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New insights in cysticercosis transmission

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dc.contributor.author Arriola, Carmen S.
dc.contributor.author Gonzalez, Armando E.
dc.contributor.author Gomez-Puerta, Luis A.
dc.contributor.author Lopez-Urbina, Maria T.
dc.contributor.author Garcia, Hector H.
dc.contributor.author Gilman, Robert H.
dc.date.accessioned 2020-06-10T18:12:17Z
dc.date.available 2020-06-10T18:12:17Z
dc.date.issued 2014
dc.identifier.uri https://hdl.handle.net/20.500.12866/8094
dc.description.abstract Taenia solium infection causes severe neurological disease in humans. Even though infection and exposure to swine cysticercosis is scattered throughout endemic villages, location of the tapeworm only explains some of the nearby infections and is not related to location of seropositive pigs. Other players might be involved in cysticercosis transmission. In this study we hypothesize that pigs that carry nematodes specific to dung beetles are associated with cysticercosis infection and/or exposure. We carried out a cross-sectional study of six villages in an endemic region in northern Peru. We euthanized all pigs (326) in the villages and performed necropsies to diagnose cysticercosis. For each pig, we counted cysticerci; measured anti-cysticercus antibodies; identified intestinal nematodes; tabulated distance to nearest human tapeworm infection; and recorded age, sex, productive stage, and geographic reference. For the purpose of this paper, we defined cysticercosis infection as the presence of at least one cysticercus in pig muscles, and cysticercosis exposure as seropositivity to anti-cysticercus antibodies with the presence of 0-5 cysticerci. Compared to pigs without nematode infections, those pigs infected with the nematode Ascarops strongylina were significantly associated with the presence of cysticerci (OR: 4.30, 95%CI: 1.83-10.09). Similarly, pigs infected with the nematode Physocephalus sexalatus were more likely to have cysticercosis exposure (OR: 2.21, 95%CI: 1.50-3.28). In conclusion, our results suggest that there appears to be a strong positive association between the presence of nematodes and both cysticercosis infection and exposure in pigs. The role of dung beetles in cysticercosis dynamics should be further investigated. en_US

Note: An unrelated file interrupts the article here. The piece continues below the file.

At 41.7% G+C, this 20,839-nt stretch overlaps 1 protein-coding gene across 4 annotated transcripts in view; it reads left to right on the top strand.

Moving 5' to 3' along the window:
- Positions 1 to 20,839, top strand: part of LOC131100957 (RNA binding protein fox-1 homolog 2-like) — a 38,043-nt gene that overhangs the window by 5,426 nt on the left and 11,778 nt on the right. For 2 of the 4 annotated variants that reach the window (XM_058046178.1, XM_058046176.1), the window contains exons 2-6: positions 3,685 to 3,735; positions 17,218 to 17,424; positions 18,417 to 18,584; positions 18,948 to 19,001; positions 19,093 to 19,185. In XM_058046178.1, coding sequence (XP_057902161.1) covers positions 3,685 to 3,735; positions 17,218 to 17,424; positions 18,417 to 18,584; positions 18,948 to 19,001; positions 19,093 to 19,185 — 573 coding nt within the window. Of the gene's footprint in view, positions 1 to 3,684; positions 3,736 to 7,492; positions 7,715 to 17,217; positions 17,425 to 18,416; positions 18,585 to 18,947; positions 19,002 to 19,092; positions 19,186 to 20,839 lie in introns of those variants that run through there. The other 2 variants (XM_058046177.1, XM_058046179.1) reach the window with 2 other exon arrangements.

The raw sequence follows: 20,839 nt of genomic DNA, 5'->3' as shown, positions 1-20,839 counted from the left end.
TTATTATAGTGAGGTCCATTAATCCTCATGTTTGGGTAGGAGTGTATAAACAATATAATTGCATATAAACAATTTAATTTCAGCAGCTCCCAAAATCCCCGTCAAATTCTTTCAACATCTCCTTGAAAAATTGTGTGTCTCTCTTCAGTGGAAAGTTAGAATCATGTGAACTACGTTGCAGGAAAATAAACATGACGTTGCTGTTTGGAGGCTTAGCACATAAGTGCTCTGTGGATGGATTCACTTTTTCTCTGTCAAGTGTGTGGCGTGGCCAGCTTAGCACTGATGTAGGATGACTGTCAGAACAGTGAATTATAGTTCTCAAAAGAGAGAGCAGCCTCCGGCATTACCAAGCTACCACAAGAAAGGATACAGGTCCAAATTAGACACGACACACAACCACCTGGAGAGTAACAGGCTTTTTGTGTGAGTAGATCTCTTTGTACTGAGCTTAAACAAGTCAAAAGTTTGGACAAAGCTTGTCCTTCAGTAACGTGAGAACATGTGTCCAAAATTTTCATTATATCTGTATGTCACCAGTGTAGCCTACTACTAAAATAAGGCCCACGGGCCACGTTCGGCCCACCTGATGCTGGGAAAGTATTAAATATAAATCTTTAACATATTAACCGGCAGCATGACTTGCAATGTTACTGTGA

dc.language.iso eng
dc.publisher PLoS
dc.relation.ispartof urn:issn:1935-2735
dc.rights info:eu-repo/semantics/restrictedAccess
dc.rights.uri https://creativecommons.org/licenses/by-nc-nd/4.0/deed.es
dc.subject Animals en_US
dc.subject Antibodies, Helminth/blood en_US
dc.subject Coleoptera/parasitology en_US
dc.subject Cross-Sectional Studies en_US
dc.subject Cysticercosis/epidemiology/parasitology/transmission/veterinary en_US
dc.subject Cysticercus/immunology/pathogenicity en_US
dc.subject Feces/parasitology en_US
dc.subject Female en_US
dc.subject Humans en_US
dc.subject Male en_US
dc.subject Muscles en_US
dc.subject Peru en_US
dc.subject Risk Factors en_US
dc.subject Swine en_US
dc.subject Swine Diseases/epidemiology/parasitology/transmission en_US
dc.subject Taenia solium/immunology/pathogenicity en_US
dc.subject Taeniasis/epidemiology/parasitology en_US
dc.title New insights in cysticercosis transmission en_US
dc.type info:eu-repo/semantics/article
dc.identifier.doi https://doi.org/10.1371/journal.pntd.0003247
dc.subject.ocde https://purl.org/pe-repo/ocde/ford#3.02.00 es_PE
dc.subject.ocde https://purl.org/pe-repo/ocde/ford#3.03.06


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